When plastics are recycled, it’s generally referred to as “downcycling”, which basically means that the incoming bottles, bags, etc. can only be recycled to make a lower-quality form of plastic. Plastic water bottles, for example, cannot be recycled into new plastic bottles. Instead, the resins from plastic bottles are used to make fibers, that can be used in pillows, insulating fill for jackets, etc. Common products that are made from recycled plastics (toys, car parts, plastic lumber, drainage pipes, clothing fibers, and trash receptacles) usually cannot be recycled – making plastics a “dead-end” waste stream.

While recycling plastic is still much better than throwing in the trash, reducing the overall use of plastics is the best possible scenario.

But I use my plastic bags to … (clean up dog messes, line my trash cans, carry home dirty clothes, etc.).

There are still plenty of plastic bags in the world – and most are used only once thrown in the trash. There are produce bags; bread bags; bags your to-go restaurant orders are packaged in; and many, many more.

If you think outside the box a little bit, you will see that you already have enough plastic bags for most purposes. For example, my favorite doggie waste bags are tortilla bags – yes, the bags that your tortillas are packaged in. They are great because they are a perfect size for dog waste cleanup, and have a ziplock-type closing at the top that seals in that unpleasant smell – keeping your outdoor trash can smelling like something other than dog poop when you open the lid.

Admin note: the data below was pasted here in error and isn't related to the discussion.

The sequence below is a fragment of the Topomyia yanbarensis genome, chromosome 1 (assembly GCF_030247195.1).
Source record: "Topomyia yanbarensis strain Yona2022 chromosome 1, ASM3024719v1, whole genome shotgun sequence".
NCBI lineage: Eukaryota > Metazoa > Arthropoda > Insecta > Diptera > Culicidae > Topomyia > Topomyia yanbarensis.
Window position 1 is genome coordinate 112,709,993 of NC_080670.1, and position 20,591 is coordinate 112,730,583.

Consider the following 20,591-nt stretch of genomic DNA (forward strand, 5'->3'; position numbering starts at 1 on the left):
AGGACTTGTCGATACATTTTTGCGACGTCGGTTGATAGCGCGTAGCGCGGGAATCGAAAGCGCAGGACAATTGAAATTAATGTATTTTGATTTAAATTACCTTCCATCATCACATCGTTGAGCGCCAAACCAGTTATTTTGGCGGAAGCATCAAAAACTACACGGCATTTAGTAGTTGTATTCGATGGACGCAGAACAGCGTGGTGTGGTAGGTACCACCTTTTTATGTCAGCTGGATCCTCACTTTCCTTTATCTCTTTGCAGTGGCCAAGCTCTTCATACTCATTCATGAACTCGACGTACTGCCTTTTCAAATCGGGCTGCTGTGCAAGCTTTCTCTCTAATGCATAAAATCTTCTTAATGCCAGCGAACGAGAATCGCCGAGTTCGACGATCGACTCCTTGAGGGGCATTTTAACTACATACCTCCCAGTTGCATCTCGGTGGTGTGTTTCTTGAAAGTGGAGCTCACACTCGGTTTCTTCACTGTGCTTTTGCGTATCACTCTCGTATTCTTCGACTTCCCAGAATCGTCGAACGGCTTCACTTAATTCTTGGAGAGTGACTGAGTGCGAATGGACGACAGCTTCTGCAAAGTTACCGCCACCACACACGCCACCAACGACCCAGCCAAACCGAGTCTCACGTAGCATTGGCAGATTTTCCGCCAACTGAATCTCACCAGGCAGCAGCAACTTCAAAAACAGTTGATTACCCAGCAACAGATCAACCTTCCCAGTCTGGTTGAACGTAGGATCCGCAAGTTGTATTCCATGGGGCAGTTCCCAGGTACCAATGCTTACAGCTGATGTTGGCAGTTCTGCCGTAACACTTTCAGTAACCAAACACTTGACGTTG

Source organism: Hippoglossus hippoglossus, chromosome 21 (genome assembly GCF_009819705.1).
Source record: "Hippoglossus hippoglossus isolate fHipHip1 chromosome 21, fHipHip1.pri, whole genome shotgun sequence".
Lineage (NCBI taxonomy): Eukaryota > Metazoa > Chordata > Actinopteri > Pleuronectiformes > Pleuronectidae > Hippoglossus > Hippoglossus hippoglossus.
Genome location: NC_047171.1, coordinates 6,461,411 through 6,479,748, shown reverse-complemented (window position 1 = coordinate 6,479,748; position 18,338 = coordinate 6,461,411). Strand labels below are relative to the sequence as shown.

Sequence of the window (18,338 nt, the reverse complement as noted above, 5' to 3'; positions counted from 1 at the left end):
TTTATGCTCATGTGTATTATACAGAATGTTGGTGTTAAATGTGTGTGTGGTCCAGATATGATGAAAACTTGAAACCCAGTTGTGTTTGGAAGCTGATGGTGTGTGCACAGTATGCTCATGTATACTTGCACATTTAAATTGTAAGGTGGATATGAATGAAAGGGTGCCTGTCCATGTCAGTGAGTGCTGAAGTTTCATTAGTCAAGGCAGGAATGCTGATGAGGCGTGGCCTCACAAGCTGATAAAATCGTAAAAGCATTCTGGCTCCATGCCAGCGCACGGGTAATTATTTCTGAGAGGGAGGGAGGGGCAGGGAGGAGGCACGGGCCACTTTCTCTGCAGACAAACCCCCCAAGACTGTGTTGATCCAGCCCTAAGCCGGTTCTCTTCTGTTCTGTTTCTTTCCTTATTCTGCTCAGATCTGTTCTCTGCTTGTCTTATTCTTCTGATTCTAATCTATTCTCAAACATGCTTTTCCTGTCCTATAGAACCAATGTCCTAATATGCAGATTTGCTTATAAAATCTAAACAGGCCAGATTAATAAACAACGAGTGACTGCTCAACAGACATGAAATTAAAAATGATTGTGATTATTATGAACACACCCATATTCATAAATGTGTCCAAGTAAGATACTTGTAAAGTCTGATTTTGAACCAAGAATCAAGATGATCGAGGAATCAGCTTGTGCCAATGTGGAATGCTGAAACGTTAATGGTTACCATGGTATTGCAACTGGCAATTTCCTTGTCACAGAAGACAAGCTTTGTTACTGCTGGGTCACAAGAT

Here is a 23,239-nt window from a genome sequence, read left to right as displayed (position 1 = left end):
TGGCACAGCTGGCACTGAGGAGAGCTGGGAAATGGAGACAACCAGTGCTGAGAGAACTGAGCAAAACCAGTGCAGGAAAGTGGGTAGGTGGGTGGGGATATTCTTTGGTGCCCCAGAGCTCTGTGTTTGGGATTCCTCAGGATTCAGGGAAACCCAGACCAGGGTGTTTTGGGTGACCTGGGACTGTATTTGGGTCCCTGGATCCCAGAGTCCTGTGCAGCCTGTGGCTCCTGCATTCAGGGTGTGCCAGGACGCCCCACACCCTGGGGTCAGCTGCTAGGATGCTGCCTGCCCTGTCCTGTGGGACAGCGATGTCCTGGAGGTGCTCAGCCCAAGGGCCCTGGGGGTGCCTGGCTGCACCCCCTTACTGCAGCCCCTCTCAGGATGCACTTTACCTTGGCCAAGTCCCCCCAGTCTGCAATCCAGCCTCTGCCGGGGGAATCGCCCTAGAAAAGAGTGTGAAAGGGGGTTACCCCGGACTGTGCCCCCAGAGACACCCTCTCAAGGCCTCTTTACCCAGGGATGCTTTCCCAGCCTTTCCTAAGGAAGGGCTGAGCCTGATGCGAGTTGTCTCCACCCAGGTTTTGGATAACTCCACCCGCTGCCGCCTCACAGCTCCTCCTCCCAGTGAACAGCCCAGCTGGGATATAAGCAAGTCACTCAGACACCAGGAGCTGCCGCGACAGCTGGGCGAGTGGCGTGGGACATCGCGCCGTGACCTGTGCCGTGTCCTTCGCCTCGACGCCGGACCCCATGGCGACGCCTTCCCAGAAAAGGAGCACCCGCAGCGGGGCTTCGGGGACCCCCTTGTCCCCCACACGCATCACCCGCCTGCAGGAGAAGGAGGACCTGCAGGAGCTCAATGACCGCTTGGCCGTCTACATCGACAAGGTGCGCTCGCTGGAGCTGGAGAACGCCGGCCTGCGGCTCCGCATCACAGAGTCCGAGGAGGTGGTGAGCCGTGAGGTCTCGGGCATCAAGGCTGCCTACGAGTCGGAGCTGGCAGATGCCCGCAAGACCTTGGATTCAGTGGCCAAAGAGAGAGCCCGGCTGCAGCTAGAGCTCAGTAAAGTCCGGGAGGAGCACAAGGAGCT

Finally, whether measured by dollars and cents or in terms of our own health, we are all already paying the price for those free, cheap, ubiquitous plastic bags. It’s time to step up and do the right thing. This new ban may cause you to have to think (for ten seconds when you immediately get out of the car), “Oh wait, let me grab my bags from the trunk”, or pay a few extra cents at checkout, or save a few of the plastic bags that you normally toss to use again.

You have to ask yourself if this small inconvenience (that you will become accustomed to with just a little time) will be worth the long term gains for our environment, our health, and ultimately future generations.

As for me, I vote yes. I hope you will do the same.

Plastics by the Numbers

I get asked a lot about plastics. I think it’s because many people are confused about the different types of plastics, what is and is not recyclable, and what all those little numbers in triangles mean.

Plastics are a big problem. They are made from a non-renewable source (petroleum), can leach toxins into your food or drink, and some types are virtually unrecyclable.

In my ideal world, we wouldn’t use plastic at all. However, that’s pretty unrealistic so what’s the answer? I think it’s to use plastics more wisely and more sparingly. You can reduce your use of disposable plastic. You can also choose safer plastics, particularly for those items that are likely to come into contact with your mouth –  the most common way the chemicals in plastic enter our bodies.

The first step to choosing safer plastics is to understand what the numbers represent. So turn your plastic container over, check out the number inside the triangle, and read on to see what those numbers mean.

Safer plastics include: